A stylized map of Turkey

"Turkish people have a very negative perception of Joe Biden." - İpek Yezdani, freelance journalist. Read more.

United Kingdom

A stylized map of the United Kingdom

"London is going to have to adjust to being 'piggy in the middle' between Brussels and Washington." - Peter Foster, Financial Times. Read more.

This project was developed and edited by Alex Kliment and written/produced by Gabrielle Debinski, Carlos Santamaria, and Willis Sparks. Art by Annie Gugliotta. Web production by Melianthe Kines.

Yau Abdul Karim lives and works in Garin Mai Jalah, located in the Yobe State of northeastern Nigeria. Essential to his work raising cattle is reliable access to water, yet environmental degradation has led to fewer water sources, severely impacting communities like his that depend on livestock. In 2019, with the help of FAO, Eni installed a special solar-powered well in Yau's town that provides water during the day as well as light at night.

Watch Yau's story as he shows how his family and community enjoy life-enhancing access to both water and light.

Ian Bremmer's Quick Take:

Hi, everybody. Ian Bremmer here. And I thought I'd talk a little bit today about the latest in Israel, Palestine. It's obviously been driving headlines all week. And of course, on social media, there's no topic that we all get along and agree with each other more than Israel, Palestine. It's an easy one to take on. Yeah, I know I'm completely full of crap on that. But I thought I would give you some sense of what I think is actually happening where we're going. So first point, massive fight, big conflict between Hamas in Gaza and the Israeli defense forces. Not only that, but also more violence and a lot of violence breaking out between Israeli Arabs and Israeli Jews. Extremists on both sides taking to the streets and fairly indiscriminate violence, in this case, worst since 2014.

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Nicola Sturgeon, Scotland's first minister, says another independence referendum for Scotland is now a matter of "when not if," and that after leaving the UK, Scotland will launch a bid to rejoin the EU. But there are formidable obstacles ahead.

Getting to a vote will force a complex game of chicken with UK Prime Minister Boris Johnson. If a majority of Scots then vote for independence — hardly a sure thing – the process of extricating their new country from the UK will make Brexit look easy. Next, come the challenges of EU accession. In other words, Scotland's journey down the rocky road ahead has only just begun.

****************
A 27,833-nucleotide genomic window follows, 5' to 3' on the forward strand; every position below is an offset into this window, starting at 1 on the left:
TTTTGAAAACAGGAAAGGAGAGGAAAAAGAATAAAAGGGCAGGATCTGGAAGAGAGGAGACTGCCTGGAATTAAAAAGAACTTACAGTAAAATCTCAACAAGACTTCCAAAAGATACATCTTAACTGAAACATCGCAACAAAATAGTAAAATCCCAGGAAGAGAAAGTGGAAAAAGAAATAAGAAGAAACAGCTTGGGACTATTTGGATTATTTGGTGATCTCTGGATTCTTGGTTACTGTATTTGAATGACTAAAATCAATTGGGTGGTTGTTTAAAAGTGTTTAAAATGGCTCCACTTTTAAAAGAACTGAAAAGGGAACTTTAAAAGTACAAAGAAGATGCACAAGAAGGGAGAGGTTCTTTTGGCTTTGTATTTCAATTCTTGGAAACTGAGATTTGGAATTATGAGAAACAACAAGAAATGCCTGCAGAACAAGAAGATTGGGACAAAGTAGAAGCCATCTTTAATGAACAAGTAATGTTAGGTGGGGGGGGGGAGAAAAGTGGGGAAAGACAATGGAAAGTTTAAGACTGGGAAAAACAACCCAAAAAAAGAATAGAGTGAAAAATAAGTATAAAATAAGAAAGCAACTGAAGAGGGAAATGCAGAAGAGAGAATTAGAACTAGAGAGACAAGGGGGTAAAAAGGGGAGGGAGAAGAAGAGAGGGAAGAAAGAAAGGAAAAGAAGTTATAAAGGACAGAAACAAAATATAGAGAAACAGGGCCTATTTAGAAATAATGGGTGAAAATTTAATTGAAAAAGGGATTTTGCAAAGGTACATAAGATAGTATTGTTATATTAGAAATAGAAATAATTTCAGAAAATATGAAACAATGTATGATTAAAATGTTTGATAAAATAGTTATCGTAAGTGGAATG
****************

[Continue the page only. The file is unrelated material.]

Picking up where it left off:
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According to Delhi-based journalist Barkha Dutt, while the Indian government has finally started to mobilize in response to the COVID crisis, there's still a lot of denial about the severity of the ourbreak. "Our Health Minister, for instance, made a statement in the last 24 hours saying that India is better equipped to fight COVID in 2021 than in 2020. That's simply rubbish. We had India's Solicitor General telling the Supreme Court that there is no oxygen deficit as of now. That's simply not true." In an interview on GZERO World, Dutt tells Ian Bremmer that only the connection between fellow Indians, helping each other when the government cannot, has been a salve.

Watch the episode: India's COVID calamity

Listen: Ask national security experts how they view China today and they'll likely the use a term like "adversary" or "economic competitor." But what about "enemy?" How close is the world to all-out-war breaking out between United States and China? According to US Admiral James Stavridis (Ret.), who served as Supreme Allied Commander to NATO, those odds are higher than many would like to admit. In fact, Stavridis says, the US risks losing its military dominance in the coming years to China. And if push comes to shove in a military conflict, it's not entirely clear who would prevail. Admiral Stavridis discusses his bestselling new military thriller 2034 and makes the case for why his fictional depiction of a US-China war could easily become reality.

Subscribe to the GZERO World Podcast on Apple Podcasts, Spotify, Stitcher, or your preferred podcast platform to receive new episodes as soon as they're published.

Carl Bildt, former Prime Minister and Foreign Minister of Sweden, shares his perspective on Europe In 60 Seconds:

What's the issue with the letter in France talking about the "civil war"?

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Beyond SolarWinds: Securing Cyberspace. Watch on Tuesday, May 18, 2021 10am PT/ 1pm ET

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Beyond SolarWinds: Securing Cyberspace | Watch on Tuesday, May 18, 2021 10am PT / 1 pm PT